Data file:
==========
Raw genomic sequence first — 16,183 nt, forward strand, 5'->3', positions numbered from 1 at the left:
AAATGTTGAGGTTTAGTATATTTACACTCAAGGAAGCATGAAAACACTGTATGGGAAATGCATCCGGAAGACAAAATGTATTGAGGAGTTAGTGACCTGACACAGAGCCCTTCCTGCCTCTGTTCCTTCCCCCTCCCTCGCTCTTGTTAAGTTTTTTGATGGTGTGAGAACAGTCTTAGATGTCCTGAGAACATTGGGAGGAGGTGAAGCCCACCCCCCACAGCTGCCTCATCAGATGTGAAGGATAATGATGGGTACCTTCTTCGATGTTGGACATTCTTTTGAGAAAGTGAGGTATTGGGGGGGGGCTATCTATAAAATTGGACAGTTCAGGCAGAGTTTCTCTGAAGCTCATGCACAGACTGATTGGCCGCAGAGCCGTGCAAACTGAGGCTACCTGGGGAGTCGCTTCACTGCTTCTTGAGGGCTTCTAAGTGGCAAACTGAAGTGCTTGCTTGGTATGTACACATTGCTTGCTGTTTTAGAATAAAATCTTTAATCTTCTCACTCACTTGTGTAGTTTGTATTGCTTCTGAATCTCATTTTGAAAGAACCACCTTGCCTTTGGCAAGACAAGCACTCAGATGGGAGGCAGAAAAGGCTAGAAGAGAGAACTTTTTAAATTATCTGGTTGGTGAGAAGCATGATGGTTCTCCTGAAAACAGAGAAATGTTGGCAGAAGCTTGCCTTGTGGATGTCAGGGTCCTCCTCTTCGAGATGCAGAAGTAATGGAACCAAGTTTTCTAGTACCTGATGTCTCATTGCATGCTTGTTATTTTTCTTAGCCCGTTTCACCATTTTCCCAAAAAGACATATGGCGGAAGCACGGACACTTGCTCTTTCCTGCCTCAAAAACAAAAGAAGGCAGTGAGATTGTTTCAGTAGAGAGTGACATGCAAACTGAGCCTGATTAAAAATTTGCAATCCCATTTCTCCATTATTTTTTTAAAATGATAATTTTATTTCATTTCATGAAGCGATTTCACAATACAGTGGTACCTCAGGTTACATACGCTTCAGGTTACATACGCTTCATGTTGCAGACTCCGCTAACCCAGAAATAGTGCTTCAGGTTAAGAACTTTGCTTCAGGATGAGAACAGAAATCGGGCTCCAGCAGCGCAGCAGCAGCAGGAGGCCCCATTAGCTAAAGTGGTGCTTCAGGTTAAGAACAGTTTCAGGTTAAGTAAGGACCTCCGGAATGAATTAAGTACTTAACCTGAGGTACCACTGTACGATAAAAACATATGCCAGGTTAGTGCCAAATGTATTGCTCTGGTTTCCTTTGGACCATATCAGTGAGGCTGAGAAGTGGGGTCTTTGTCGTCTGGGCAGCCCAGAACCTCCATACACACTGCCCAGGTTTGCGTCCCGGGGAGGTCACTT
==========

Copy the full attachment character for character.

Raw genomic sequence first — 16,183 nt, forward strand, 5'->3', positions numbered from 1 at the left:
AAATGTTGAGGTTTAGTATATTTACACTCAAGGAAGCATGAAAACACTGTATGGGAAATGCATCCGGAAGACAAAATGTATTGAGGAGTTAGTGACCTGACACAGAGCCCTTCCTGCCTCTGTTCCTTCCCCCTCCCTCGCTCTTGTTAAGTTTTTTGATGGTGTGAGAACAGTCTTAGATGTCCTGAGAACATTGGGAGGAGGTGAAGCCCACCCCCCACAGCTGCCTCATCAGATGTGAAGGATAATGATGGGTACCTTCTTCGATGTTGGACATTCTTTTGAGAAAGTGAGGTATTGGGGGGGGGCTATCTATAAAATTGGACAGTTCAGGCAGAGTTTCTCTGAAGCTCATGCACAGACTGATTGGCCGCAGAGCCGTGCAAACTGAGGCTACCTGGGGAGTCGCTTCACTGCTTCTTGAGGGCTTCTAAGTGGCAAACTGAAGTGCTTGCTTGGTATGTACACATTGCTTGCTGTTTTAGAATAAAATCTTTAATCTTCTCACTCACTTGTGTAGTTTGTATTGCTTCTGAATCTCATTTTGAAAGAACCACCTTGCCTTTGGCAAGACAAGCACTCAGATGGGAGGCAGAAAAGGCTAGAAGAGAGAACTTTTTAAATTATCTGGTTGGTGAGAAGCATGATGGTTCTCCTGAAAACAGAGAAATGTTGGCAGAAGCTTGCCTTGTGGATGTCAGGGTCCTCCTCTTCGAGATGCAGAAGTAATGGAACCAAGTTTTCTAGTACCTGATGTCTCATTGCATGCTTGTTATTTTTCTTAGCCCGTTTCACCATTTTCCCAAAAAGACATATGGCGGAAGCACGGACACTTGCTCTTTCCTGCCTCAAAAACAAAAGAAGGCAGTGAGATTGTTTCAGTAGAGAGTGACATGCAAACTGAGCCTGATTAAAAATTTGCAATCCCATTTCTCCATTATTTTTTTAAAATGATAATTTTATTTCATTTCATGAAGCGATTTCACAATACAGTGGTACCTCAGGTTACATACGCTTCAGGTTACATACGCTTCATGTTGCAGACTCCGCTAACCCAGAAATAGTGCTTCAGGTTAAGAACTTTGCTTCAGGATGAGAACAGAAATCGGGCTCCAGCAGCGCAGCAGCAGCAGGAGGCCCCATTAGCTAAAGTGGTGCTTCAGGTTAAGAACAGTTTCAGGTTAAGTAAGGACCTCCGGAATGAATTAAGTACTTAACCTGAGGTACCACTGTACGATAAAAACATATGCCAGGTTAGTGCCAAATGTATTGCTCTGGTTTCCTTTGGACCATATCAGTGAGGCTGAGAAGTGGGGTCTTTGTCGTCTGGGCAGCCCAGAACCTCCATACACACTGCCCAGGTTTGCGTCCCGGGGAGGTCACTT